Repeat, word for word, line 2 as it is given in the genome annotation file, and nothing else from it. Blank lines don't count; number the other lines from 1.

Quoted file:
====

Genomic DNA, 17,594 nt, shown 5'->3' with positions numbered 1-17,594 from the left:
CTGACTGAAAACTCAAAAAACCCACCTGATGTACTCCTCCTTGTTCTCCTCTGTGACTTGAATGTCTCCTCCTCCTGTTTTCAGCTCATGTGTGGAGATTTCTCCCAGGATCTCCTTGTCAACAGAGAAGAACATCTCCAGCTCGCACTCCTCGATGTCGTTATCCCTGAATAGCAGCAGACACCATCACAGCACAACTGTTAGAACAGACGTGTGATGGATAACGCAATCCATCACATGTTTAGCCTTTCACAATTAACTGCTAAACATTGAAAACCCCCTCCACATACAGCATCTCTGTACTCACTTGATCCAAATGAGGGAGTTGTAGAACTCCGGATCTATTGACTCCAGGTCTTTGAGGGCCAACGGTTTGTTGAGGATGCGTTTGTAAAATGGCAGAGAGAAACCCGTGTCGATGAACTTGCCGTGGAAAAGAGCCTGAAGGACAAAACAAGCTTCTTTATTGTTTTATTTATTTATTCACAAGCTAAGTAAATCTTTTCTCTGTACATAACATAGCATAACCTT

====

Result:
CTGACTGAAAACTCAAAAAACCCACCTGATGTACTCCTCCTTGTTCTCCTCTGTGACTTGAATGTCTCCTCCTCCTGTTTTCAGCTCATGTGTGGAGATTTCTCCCAGGATCTCCTTGTCAACAGAGAAGAACATCTCCAGCTCGCACTCCTCGATGTCGTTATCCCTGAATAGCAGCAGACACCATCACAGCACAACTGTTAGAACAGACGTGTGATGGATAACGCAATCCATCACATGTTTAGCCTTTCACAATTAACTGCTAAACATTGAAAACCCCCTCCACATACAGCATCTCTGTACTCACTTGATCCAAATGAGGGAGTTGTAGAACTCCGGATCTATTGACTCCAGGTCTTTGAGGGCCAACGGTTTGTTGAGGATGCGTTTGTAAAATGGCAGAGAGAAACCCGTGTCGATGAACTTGCCGTGGAAAAGAGCCTGAAGGACAAAACAAGCTTCTTTATTGTTTTATTTATTTATTCACAAGCTAAGTAAATCTTTTCTCTGTACATAACATAGCATAACCTT